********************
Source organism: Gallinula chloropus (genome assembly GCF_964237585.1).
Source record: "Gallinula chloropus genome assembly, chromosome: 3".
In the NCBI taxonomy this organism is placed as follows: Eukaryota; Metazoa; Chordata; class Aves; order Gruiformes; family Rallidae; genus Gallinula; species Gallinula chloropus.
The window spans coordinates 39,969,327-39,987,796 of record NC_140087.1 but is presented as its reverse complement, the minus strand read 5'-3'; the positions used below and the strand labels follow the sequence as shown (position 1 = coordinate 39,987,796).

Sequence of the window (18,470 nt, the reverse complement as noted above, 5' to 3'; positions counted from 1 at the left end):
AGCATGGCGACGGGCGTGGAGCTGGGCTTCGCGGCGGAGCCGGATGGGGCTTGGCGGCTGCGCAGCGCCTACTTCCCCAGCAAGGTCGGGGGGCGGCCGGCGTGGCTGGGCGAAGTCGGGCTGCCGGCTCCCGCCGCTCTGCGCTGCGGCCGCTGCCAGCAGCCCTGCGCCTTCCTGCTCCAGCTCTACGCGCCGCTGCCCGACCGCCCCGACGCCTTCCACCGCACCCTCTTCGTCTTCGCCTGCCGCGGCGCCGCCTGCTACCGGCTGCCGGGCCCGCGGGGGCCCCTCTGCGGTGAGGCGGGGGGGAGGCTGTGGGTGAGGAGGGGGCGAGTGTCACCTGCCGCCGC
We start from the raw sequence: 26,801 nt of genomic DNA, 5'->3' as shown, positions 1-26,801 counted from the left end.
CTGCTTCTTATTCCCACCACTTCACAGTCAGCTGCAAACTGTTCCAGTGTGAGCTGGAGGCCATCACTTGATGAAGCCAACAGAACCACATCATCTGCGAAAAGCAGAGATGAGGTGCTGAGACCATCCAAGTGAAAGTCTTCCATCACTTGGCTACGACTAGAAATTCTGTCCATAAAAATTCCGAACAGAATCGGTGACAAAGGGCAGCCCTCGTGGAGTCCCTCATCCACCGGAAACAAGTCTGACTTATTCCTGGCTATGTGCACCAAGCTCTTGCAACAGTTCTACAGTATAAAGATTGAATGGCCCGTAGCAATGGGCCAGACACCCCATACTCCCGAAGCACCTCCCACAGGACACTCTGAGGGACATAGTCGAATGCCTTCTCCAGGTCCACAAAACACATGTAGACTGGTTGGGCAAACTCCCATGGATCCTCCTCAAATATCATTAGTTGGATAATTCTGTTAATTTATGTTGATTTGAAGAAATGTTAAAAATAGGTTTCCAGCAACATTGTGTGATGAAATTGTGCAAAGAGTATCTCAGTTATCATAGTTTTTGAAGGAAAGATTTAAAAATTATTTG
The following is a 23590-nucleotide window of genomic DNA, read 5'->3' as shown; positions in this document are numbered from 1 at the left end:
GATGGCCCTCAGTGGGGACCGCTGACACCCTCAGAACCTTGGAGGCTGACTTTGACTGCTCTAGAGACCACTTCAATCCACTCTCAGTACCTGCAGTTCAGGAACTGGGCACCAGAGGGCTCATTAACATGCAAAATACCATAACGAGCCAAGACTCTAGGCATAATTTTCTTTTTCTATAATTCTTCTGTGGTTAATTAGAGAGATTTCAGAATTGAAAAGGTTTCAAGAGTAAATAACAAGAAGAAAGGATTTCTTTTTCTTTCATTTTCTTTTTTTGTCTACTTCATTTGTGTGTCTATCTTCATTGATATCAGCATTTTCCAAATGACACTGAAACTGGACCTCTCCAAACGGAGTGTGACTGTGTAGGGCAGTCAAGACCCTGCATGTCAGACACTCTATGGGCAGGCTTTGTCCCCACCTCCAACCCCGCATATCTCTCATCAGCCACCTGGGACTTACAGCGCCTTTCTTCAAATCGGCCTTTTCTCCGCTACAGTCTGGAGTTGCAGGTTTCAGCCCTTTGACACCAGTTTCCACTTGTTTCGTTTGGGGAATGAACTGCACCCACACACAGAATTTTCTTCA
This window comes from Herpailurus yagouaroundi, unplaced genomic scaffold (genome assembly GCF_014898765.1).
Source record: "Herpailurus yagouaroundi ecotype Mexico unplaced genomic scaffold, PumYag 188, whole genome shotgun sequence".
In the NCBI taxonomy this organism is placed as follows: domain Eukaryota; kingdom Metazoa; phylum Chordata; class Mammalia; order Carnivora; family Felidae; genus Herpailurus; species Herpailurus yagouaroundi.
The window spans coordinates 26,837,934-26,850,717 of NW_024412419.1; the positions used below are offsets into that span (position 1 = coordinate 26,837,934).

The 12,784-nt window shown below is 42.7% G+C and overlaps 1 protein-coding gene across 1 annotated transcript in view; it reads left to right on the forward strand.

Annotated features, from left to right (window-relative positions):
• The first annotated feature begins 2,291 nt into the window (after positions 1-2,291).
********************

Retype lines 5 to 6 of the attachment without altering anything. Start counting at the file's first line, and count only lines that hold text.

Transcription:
Sequence of the window (18,470 nt, the reverse complement as noted above, 5' to 3'; positions counted from 1 at the left end):
AGCATGGCGACGGGCGTGGAGCTGGGCTTCGCGGCGGAGCCGGATGGGGCTTGGCGGCTGCGCAGCGCCTACTTCCCCAGCAAGGTCGGGGGGCGGCCGGCGTGGCTGGGCGAAGTCGGGCTGCCGGCTCCCGCCGCTCTGCGCTGCGGCCGCTGCCAGCAGCCCTGCGCCTTCCTGCTCCAGCTCTACGCGCCGCTGCCCGACCGCCCCGACGCCTTCCACCGCACCCTCTTCGTCTTCGCCTGCCGCGGCGCCGCCTGCTACCGGCTGCCGGGCCCGCGGGGGCCCCTCTGCGGTGAGGCGGGGGGGAGGCTGTGGGTGAGGAGGGGGCGAGTGTCACCTGCCGCCGC